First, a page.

His novel Quai des Brumes was the source for Marcel Carné"s 1938 film of the same name, starring Jean Gabin. He was also a prolific writer of chansons, many of which were recorded and popularized by French singers such as Juliette Gréco, Monique Morelli, Catherine Sauvage, and Germaine Montero. Born in Péronne, Somme, in northern France, Mac Orlan lived in Rouen and Paris as a young man, working at a variety of jobs and learning to play the accordion.
In his twenties, he travelled widely in Europe, before returning to Paris and becoming a noted figure in Bohemian art circles.
In particular, his song performances were a regular feature at the Lapin Agile cabaret. During this period, he was part of a broad circle of writers and painters including Max Jacob, Guillaume Apollinaire, Maurice Utrillo and Francis Carco.
He fought in the war against Germany until wounded in 1916, after which he worked as a war correspondent. In later years he earned a living as a writer in Saint Cyr-sur-Morin, outside Paris.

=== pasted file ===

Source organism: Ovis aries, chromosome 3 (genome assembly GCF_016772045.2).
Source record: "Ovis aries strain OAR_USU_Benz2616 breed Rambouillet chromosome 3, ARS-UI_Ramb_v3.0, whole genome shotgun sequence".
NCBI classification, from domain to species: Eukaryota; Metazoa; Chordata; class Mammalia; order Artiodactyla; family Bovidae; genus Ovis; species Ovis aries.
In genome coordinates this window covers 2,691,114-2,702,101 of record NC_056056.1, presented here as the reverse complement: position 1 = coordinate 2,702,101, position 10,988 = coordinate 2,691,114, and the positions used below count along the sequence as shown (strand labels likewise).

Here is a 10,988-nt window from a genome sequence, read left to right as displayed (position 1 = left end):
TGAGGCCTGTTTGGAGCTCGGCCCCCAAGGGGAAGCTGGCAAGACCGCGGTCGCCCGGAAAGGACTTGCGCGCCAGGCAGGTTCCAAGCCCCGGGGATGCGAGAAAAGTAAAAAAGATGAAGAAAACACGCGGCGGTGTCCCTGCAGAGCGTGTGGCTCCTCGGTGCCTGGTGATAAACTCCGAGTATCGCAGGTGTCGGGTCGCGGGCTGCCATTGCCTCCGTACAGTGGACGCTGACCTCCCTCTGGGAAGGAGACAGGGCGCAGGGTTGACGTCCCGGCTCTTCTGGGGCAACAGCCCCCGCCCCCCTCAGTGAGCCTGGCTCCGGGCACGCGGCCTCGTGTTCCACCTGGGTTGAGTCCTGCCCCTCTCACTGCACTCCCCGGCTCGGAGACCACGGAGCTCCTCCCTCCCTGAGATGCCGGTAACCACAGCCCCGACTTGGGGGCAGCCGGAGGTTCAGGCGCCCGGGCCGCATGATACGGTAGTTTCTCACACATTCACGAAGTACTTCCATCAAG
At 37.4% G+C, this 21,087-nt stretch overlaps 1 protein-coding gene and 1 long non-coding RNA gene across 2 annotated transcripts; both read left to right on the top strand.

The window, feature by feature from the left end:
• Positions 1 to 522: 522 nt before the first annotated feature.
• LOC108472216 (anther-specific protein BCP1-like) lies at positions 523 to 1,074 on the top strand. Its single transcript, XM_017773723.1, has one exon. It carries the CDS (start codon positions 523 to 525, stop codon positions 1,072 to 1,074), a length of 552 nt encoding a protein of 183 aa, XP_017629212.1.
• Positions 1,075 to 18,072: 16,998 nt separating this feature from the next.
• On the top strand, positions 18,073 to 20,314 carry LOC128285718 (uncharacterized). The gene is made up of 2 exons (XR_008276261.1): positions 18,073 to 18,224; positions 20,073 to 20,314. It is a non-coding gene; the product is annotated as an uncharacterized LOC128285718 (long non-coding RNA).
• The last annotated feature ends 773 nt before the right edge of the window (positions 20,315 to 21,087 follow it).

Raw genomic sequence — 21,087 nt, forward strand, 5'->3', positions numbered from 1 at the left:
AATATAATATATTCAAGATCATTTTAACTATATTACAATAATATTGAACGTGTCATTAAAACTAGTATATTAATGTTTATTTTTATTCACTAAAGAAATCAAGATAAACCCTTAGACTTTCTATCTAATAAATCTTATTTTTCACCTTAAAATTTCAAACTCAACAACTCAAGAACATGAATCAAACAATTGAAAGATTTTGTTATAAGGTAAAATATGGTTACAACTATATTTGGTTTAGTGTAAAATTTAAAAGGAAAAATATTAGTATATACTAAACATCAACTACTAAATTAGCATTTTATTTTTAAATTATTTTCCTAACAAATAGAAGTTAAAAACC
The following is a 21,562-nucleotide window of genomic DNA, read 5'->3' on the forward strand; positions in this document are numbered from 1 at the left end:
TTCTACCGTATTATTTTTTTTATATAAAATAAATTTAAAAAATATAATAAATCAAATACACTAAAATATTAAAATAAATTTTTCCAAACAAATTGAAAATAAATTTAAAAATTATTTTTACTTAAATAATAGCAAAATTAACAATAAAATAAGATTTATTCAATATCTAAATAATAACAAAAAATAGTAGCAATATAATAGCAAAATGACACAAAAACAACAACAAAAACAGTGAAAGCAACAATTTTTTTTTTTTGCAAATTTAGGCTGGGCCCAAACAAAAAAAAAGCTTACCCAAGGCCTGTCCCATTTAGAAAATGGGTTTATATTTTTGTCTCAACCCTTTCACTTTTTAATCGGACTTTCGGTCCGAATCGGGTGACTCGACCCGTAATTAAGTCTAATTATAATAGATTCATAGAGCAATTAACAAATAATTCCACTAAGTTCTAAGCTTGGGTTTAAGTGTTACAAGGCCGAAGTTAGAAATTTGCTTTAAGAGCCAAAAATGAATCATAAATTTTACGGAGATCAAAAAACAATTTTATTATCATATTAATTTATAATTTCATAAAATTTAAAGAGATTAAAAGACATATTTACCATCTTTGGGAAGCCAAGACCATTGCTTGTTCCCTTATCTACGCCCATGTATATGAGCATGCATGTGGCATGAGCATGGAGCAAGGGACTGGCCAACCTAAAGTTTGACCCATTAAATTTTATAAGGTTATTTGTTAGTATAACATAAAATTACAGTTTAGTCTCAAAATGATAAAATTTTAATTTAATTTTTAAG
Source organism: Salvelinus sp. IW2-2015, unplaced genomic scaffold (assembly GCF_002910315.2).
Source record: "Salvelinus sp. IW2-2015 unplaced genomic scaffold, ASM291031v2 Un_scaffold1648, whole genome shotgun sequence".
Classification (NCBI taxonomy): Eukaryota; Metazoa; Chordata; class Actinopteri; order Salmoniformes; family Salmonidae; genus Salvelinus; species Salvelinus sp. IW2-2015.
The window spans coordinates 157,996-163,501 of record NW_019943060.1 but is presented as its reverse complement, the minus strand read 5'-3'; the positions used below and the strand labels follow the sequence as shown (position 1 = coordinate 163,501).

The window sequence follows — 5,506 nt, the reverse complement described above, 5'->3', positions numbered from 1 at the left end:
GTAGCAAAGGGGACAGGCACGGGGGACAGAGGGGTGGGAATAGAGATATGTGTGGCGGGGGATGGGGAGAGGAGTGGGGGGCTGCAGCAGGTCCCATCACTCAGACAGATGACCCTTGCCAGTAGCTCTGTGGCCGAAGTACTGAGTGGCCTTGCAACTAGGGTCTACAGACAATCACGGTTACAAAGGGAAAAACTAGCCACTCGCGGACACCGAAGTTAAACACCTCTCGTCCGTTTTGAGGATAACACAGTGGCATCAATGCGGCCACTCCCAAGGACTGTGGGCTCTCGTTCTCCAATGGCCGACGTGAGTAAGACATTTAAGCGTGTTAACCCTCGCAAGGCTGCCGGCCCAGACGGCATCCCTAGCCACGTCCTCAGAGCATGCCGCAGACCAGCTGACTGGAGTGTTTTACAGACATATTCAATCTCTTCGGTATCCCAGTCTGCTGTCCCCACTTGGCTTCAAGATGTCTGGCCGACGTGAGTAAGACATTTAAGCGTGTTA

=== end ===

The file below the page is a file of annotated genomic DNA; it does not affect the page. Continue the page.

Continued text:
In the late 1920s he became an influential critic of film and photography, writing important essays about the work of Eugène Atget, Germaine Krull and others
The well-known photographer of New York in the 1930s Berenice Abbott was highly influenced by Mac Orlan"s writings on the "fantastique" and the "social fantastique". The physicist Freeman Dyson, in his 2008 American Mathematical Society Albert Einstein Lecture, interprets MacOrlan"s song "Louisiana Ville Morte" ("The Dead City") as an example of the "empty city archetype", a Jungian archetype as described by mathematician Yuri I. Manin.